Kant on Freedom

Cambridge: University of Cambridge Press (forthcoming)
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Abstract

Kant’s early critics maintained that his theory of freedom faces a dilemma: either it reduces the will’s activity to strict necessity by making it subject to the causality of the moral law, or it reduces the will’s activity to blind chance by liberating it from rules of any kind. This Element offers a new interpretation and defense of Kant’s theory against the backdrop of this controversy. It argues that Kant was a consistent proponent of the claim that the moral law is the causal law of a free will, and that the ability to choose indifferently between multiple options is an illusion. Freedom, for Kant, is a cosmological power to initiate action from oneself, and the only way to exercise this power is through the law of one’s own will, the moral law. Immoral action is not impossible, but it does not express a genuine ability.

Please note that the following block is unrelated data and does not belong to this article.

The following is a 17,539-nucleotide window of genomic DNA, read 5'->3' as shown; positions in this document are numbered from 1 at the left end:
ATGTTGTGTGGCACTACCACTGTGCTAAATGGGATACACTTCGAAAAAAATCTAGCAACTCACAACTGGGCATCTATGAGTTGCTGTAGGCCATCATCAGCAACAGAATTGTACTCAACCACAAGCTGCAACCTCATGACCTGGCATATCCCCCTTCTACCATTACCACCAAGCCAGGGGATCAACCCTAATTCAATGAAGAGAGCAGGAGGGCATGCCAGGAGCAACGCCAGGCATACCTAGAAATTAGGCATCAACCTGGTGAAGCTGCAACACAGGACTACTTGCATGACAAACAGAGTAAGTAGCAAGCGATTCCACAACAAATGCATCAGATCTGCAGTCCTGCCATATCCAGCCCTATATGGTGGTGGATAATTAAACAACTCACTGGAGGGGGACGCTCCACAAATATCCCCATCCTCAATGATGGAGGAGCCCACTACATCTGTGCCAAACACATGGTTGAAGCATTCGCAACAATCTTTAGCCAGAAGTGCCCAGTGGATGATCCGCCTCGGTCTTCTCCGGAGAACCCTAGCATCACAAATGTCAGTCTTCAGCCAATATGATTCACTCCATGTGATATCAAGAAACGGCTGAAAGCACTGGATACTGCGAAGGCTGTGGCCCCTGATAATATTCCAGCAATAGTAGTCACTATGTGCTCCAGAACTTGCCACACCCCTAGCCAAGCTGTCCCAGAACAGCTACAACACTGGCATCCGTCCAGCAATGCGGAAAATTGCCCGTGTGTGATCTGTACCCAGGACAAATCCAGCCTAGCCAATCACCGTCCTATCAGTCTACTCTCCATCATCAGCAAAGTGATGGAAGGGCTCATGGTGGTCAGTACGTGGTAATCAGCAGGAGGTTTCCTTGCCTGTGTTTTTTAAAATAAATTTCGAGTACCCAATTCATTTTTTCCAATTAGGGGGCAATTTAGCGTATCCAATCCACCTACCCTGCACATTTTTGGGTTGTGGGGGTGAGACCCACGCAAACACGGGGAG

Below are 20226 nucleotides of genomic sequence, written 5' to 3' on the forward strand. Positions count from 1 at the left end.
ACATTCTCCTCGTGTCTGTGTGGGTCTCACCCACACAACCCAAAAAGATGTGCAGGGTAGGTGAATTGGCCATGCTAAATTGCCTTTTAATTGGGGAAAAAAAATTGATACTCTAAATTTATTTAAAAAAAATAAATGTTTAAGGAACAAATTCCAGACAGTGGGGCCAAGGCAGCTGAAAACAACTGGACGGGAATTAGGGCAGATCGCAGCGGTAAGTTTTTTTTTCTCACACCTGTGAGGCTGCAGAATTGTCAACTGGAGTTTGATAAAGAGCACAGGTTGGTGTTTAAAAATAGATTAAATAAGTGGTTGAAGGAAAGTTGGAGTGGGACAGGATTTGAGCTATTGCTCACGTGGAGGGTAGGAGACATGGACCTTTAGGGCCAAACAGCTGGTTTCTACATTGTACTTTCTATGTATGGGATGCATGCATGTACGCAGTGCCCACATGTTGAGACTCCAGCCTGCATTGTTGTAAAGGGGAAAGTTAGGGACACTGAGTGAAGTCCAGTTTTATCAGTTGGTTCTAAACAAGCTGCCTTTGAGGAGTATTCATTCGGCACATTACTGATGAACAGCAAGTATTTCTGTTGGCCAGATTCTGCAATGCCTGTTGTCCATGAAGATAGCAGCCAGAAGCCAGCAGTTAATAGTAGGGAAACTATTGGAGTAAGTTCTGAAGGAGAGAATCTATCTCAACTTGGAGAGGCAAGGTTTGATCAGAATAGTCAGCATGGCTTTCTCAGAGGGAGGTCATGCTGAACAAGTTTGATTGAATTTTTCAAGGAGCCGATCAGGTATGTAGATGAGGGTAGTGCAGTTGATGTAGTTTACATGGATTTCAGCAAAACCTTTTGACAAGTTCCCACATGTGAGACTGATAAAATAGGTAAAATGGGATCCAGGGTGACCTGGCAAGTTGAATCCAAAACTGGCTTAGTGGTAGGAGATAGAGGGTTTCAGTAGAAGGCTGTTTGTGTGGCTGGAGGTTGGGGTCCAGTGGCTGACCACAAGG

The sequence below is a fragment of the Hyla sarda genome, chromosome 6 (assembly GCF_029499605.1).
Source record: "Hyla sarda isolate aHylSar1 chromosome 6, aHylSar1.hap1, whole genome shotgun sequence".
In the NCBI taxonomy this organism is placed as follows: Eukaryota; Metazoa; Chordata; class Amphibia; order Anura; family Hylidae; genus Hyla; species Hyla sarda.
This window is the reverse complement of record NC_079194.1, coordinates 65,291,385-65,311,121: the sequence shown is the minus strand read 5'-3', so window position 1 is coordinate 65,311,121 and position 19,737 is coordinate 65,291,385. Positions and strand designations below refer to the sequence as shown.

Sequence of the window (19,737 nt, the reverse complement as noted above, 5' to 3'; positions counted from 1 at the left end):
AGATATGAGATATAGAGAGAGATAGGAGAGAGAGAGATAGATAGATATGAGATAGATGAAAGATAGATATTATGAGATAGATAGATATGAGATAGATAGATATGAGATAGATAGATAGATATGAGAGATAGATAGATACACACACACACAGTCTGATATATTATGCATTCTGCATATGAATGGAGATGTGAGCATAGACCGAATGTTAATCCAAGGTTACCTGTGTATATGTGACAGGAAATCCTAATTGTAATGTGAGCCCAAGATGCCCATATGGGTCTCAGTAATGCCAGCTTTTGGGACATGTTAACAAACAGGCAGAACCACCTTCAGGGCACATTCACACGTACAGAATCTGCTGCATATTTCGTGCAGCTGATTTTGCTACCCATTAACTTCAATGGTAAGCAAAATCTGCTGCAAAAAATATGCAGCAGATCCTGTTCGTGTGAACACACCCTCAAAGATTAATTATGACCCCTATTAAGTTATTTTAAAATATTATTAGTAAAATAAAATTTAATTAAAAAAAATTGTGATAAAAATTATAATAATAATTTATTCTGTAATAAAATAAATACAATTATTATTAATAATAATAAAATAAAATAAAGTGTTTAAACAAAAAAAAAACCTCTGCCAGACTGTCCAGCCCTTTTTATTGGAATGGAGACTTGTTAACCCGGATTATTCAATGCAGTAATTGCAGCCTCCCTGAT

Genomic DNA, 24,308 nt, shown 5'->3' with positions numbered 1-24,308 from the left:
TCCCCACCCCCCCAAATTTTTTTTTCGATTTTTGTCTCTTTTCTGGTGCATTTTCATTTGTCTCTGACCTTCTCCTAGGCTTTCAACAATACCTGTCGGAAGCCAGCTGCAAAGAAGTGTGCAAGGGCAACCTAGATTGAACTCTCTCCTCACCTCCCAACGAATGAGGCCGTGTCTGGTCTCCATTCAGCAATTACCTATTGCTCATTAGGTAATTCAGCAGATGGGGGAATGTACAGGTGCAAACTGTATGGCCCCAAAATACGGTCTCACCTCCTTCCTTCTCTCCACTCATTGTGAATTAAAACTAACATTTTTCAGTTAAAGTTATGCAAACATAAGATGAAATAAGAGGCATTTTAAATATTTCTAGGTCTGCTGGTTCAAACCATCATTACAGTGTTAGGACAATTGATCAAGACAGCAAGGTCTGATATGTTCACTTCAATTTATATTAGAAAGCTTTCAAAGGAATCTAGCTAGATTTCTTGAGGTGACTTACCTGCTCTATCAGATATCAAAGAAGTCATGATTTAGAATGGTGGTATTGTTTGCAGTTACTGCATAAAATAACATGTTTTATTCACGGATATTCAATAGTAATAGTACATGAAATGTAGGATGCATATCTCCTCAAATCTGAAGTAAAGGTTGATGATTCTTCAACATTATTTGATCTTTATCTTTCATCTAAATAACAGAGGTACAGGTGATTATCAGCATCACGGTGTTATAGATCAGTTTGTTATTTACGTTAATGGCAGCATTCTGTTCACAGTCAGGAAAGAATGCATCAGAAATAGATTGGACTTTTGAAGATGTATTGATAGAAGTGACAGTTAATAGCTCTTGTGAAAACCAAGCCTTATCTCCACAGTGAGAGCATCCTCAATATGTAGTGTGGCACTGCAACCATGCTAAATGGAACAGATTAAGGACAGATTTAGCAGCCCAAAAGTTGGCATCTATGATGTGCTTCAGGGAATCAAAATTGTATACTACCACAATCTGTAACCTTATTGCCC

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Owen Ware
University of Toronto, Mississauga

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